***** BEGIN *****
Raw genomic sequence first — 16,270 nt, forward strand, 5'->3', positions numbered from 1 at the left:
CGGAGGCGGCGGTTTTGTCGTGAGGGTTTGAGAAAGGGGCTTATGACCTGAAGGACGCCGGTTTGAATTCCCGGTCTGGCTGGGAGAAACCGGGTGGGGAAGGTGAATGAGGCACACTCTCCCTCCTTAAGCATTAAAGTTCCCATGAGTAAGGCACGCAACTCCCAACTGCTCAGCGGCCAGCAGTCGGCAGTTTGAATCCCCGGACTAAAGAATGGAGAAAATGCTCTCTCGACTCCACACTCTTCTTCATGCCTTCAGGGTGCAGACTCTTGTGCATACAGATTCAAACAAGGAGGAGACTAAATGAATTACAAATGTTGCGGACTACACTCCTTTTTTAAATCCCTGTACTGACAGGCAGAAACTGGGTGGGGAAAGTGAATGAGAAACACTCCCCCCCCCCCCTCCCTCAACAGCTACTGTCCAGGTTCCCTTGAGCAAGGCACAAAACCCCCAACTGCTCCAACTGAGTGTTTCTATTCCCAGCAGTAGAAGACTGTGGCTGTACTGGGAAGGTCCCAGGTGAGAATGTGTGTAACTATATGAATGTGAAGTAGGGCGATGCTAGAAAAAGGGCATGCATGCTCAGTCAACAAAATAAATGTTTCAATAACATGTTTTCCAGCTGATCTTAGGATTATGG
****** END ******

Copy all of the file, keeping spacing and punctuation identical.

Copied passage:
Raw genomic sequence first — 16,270 nt, forward strand, 5'->3', positions numbered from 1 at the left:
CGGAGGCGGCGGTTTTGTCGTGAGGGTTTGAGAAAGGGGCTTATGACCTGAAGGACGCCGGTTTGAATTCCCGGTCTGGCTGGGAGAAACCGGGTGGGGAAGGTGAATGAGGCACACTCTCCCTCCTTAAGCATTAAAGTTCCCATGAGTAAGGCACGCAACTCCCAACTGCTCAGCGGCCAGCAGTCGGCAGTTTGAATCCCCGGACTAAAGAATGGAGAAAATGCTCTCTCGACTCCACACTCTTCTTCATGCCTTCAGGGTGCAGACTCTTGTGCATACAGATTCAAACAAGGAGGAGACTAAATGAATTACAAATGTTGCGGACTACACTCCTTTTTTAAATCCCTGTACTGACAGGCAGAAACTGGGTGGGGAAAGTGAATGAGAAACACTCCCCCCCCCCCCTCCCTCAACAGCTACTGTCCAGGTTCCCTTGAGCAAGGCACAAAACCCCCAACTGCTCCAACTGAGTGTTTCTATTCCCAGCAGTAGAAGACTGTGGCTGTACTGGGAAGGTCCCAGGTGAGAATGTGTGTAACTATATGAATGTGAAGTAGGGCGATGCTAGAAAAAGGGCATGCATGCTCAGTCAACAAAATAAATGTTTCAATAACATGTTTTCCAGCTGATCTTAGGATTATGG